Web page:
Two city commissioners voice concerns about paying for Players property, but city manager indicates feasibility of lower sale price
In two separate, unanimous votes, the Sarasota City Commission has taken steps to facilitate the planning process for 42 acres of city-owned bayfront property.
During its June 19 regular meeting, the board agreed to allow City Manager Tom Barwin to negotiate with The Players Theatre regarding the potential purchase of the approximately 1.77-acre site the organization is attempting to sell at 838 N. Tamiami Trail so it can relocate to a new facility in Lakewood Ranch. The commission also agreed to allow tenants with leases on city-owned bayfront property to maintain those after Jan. 1, 2019, but it will not permit any other third-party uses of the land beyond that date.
Both Mayor Shelli Freeland Eddie and Commissioner Hagen Brody questioned how the city would pay for The Players Theatre land if the organization agrees to sell it to the city. Barwin indicated that the city most likely would need to borrow money, though it probably could contribute some cash to the deal. Moreover, while the property is listed at $9.5 million, Barwin said, that did not mean that would be the price the city would pay.
“I think this is a tremendous opportunity I think that we should take advantage of,” Vice Mayor Liz Alpert told her colleagues. “If we don’t buy it, there will be an 18-story condo there.”
When Freeland Eddie questioned whether the commission should allow Barwin to do more than investigate the potential acquisition of the land, Alpert replied, “I think we have to absolutely go in with an option to purchase.”
In response to a question from Brody, City Attorney Robert Fournier suggested that the board “give the city manager broad authority” in the negotiations, “as long as you retain final approval authority.”
That was the language for the motion Alpert ended up making, with Commissioner Willie Shaw seconding it.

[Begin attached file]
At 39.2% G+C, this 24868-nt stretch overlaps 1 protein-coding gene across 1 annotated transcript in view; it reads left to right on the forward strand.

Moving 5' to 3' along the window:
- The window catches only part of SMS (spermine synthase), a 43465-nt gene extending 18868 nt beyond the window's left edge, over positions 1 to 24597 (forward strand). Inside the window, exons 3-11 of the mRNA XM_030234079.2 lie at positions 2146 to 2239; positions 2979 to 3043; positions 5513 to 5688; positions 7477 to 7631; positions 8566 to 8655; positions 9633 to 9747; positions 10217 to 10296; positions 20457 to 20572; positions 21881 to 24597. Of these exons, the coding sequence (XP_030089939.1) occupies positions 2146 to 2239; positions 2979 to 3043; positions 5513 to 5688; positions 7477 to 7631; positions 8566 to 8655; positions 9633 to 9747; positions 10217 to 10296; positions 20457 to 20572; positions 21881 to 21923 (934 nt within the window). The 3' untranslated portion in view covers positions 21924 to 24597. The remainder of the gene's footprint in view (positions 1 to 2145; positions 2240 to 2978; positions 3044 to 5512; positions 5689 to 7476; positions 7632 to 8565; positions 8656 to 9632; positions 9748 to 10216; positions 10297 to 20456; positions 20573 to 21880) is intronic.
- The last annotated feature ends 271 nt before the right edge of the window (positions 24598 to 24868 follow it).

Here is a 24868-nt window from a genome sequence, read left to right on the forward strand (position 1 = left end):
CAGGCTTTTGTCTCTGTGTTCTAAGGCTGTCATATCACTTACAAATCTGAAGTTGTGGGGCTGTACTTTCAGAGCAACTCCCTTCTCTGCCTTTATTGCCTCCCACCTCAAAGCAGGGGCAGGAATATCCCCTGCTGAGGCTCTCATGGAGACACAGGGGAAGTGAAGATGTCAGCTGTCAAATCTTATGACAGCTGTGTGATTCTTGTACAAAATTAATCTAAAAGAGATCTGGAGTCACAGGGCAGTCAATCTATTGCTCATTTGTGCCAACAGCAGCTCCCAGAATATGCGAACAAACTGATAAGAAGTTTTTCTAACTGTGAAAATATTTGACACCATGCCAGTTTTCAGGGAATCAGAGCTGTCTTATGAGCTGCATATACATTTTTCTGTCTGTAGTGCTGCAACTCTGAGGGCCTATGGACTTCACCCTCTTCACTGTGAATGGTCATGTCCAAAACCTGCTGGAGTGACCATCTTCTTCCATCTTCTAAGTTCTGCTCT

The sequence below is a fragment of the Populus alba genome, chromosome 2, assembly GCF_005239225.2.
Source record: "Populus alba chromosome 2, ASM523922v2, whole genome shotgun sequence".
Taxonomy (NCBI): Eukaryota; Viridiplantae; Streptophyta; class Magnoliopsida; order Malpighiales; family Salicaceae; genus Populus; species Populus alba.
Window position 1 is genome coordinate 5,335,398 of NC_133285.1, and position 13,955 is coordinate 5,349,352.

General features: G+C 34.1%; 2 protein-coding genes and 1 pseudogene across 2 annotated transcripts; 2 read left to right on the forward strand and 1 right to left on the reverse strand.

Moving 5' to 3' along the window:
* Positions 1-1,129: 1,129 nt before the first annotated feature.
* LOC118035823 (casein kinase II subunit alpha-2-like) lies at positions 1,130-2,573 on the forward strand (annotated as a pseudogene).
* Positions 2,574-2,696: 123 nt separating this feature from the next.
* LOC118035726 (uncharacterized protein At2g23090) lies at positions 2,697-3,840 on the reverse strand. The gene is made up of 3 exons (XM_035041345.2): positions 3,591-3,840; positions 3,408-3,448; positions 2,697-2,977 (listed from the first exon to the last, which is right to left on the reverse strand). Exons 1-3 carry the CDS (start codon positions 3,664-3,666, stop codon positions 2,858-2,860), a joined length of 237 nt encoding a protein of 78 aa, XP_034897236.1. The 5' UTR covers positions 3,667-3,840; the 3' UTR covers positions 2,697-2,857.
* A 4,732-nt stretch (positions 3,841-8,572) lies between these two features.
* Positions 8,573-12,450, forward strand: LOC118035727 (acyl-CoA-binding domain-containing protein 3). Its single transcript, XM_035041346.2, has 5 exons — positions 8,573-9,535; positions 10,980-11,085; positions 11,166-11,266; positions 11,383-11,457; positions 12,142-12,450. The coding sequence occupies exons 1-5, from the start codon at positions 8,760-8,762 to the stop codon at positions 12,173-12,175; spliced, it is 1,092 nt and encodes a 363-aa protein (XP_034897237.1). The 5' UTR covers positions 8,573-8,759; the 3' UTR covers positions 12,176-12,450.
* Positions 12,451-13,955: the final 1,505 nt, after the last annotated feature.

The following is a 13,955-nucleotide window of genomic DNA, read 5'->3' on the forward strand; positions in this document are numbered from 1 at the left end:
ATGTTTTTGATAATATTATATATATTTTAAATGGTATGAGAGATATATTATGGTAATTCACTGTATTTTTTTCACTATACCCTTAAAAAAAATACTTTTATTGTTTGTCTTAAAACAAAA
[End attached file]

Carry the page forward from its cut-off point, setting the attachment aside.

On April 17, Barwin — who represents the Sarasota Bayfront Planning Organization (SBPO), which is working on a master plan for the city’s 42 acres on the waterfront — explained that the group would like for the city to refrain from accepting any new proposals for use of the land. That would give the SBPO much more flexibility, he pointed out, in creating a vision for public space and new arts and cultural venues on the site.
However, on May 1, Daniel Jittu, president of the Historic Sarasota Lawn Bowling Club, voiced fears about how the action could affect his group, which has conducted one international event and is planning a second one for November on the bayfront land it leases.
Subsequently, the commission asked Fournier to undertake a revision of the proposed resolution to incorporate concerns of the Lawn Bowling Club and other tenants.
The resolution the board approved on June 19 says the commission will not consider any requests “from individuals or entities who are not presently occupying space” on those 42 acres, and it will not “establish new uses on the subject property that would extend beyond January 1, 2019 …”
The only person to address the board on the issue during its April 19 meeting was Chris Johnson, the marketing director of Tevatan LLC, which soon will be known as the Sarasota-Bradenton Ferry. He was representing Capt. Sherman Baldwin, he said, as Baldwin could not be present.
Reminding the commissioners that in March they approved a ferry route between Sarasota’s bayfront and Bradenton Beach — starting this fall — Johnson pointed out the need “for us to have an uninterrupted embarking point.” The ferry will be capable of transporting 125 people, most of whom Baldwin has predicted will be workers at Sarasota-area businesses looking for an easier commute. Moreover, Johnson said, the company will be employing up to 125 people.